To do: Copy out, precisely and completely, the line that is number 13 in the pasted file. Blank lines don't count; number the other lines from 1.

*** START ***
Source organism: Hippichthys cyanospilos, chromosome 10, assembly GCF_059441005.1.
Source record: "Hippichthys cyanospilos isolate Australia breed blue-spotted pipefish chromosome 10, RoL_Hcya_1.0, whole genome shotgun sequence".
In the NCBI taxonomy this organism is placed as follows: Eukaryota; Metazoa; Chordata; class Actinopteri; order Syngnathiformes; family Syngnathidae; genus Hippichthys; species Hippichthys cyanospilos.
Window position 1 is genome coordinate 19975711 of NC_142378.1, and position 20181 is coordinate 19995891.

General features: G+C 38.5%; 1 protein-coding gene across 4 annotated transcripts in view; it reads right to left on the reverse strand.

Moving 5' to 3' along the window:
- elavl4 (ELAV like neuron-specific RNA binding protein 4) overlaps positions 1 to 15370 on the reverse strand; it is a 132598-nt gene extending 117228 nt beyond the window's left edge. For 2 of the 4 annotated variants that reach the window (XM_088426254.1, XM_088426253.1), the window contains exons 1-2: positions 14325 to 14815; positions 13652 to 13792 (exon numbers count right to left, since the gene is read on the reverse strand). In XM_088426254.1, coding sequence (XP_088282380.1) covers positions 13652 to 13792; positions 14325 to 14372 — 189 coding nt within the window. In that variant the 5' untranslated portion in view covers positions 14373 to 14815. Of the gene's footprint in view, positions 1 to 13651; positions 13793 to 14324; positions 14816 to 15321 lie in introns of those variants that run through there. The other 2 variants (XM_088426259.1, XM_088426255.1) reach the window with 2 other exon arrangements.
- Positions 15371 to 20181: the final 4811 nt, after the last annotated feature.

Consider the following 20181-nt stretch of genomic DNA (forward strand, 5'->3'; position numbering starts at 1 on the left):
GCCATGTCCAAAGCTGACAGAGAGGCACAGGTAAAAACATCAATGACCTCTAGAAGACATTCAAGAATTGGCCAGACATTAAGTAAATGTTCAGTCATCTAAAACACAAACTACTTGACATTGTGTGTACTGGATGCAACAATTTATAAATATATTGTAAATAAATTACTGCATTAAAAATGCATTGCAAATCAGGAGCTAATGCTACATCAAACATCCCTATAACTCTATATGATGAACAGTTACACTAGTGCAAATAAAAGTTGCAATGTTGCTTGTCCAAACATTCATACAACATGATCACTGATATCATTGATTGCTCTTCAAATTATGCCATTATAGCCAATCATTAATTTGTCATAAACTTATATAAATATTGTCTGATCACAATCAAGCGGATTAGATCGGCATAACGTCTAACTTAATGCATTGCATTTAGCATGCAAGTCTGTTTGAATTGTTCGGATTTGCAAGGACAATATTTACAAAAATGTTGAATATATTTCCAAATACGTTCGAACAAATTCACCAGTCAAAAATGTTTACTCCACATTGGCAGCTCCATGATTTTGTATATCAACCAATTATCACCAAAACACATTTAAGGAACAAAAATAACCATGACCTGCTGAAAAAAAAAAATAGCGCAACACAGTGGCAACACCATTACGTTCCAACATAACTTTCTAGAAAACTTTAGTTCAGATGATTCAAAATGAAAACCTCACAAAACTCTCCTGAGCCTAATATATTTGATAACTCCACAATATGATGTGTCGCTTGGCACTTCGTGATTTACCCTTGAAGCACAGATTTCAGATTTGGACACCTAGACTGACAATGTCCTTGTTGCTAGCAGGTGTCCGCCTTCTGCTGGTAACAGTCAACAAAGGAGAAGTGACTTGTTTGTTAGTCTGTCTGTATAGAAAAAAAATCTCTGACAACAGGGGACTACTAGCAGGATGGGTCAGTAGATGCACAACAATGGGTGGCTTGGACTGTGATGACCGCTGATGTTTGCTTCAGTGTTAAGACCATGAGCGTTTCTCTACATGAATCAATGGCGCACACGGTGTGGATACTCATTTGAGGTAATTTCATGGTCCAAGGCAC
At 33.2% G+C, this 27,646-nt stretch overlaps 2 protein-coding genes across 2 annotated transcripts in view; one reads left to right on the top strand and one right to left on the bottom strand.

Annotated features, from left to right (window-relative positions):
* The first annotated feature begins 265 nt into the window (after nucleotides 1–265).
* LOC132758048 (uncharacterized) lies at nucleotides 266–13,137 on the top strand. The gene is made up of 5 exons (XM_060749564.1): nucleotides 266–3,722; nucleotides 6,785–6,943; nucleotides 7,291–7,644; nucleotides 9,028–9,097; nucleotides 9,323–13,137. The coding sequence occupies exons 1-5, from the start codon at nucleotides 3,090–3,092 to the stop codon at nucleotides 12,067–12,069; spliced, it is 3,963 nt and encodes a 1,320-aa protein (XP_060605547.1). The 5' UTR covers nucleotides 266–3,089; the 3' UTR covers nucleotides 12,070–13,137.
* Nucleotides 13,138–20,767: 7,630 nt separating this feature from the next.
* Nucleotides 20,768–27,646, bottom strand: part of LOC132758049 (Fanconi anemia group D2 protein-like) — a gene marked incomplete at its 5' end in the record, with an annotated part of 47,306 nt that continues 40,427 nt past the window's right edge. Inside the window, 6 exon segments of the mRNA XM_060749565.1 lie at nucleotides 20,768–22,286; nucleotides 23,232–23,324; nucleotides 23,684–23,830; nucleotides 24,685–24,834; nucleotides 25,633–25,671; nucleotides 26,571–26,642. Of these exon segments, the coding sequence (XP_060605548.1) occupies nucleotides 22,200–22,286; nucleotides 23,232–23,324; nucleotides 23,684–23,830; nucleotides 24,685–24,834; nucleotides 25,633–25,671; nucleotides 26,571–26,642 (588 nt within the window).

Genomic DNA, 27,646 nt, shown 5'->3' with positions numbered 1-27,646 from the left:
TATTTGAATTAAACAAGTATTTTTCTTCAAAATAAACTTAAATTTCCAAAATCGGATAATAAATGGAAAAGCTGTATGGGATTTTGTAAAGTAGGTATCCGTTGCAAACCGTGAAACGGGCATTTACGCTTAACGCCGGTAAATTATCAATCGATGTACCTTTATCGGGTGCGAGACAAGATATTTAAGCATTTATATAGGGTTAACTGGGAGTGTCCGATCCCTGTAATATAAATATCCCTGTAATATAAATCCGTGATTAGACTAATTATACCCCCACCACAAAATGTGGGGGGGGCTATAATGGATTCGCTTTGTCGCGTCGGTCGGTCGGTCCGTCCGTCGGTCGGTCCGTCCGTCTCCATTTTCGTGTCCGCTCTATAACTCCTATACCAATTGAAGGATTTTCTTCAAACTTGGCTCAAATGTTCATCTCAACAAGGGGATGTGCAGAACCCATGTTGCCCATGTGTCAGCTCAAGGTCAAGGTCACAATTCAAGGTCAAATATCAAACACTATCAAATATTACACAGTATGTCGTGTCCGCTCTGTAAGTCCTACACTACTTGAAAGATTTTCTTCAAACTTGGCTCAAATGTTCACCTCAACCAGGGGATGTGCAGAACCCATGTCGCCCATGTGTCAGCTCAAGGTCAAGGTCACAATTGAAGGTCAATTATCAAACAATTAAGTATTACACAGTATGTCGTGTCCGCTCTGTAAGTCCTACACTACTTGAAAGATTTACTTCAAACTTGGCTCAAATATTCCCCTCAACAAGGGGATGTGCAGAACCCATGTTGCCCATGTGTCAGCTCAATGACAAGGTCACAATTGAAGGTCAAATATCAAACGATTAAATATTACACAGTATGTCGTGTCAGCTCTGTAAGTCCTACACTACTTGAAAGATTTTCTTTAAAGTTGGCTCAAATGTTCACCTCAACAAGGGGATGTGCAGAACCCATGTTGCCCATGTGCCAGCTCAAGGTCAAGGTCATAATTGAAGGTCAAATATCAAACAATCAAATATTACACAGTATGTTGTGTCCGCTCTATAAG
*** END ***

* The first annotated feature begins 265 nt into the window (after nucleotides 1–265).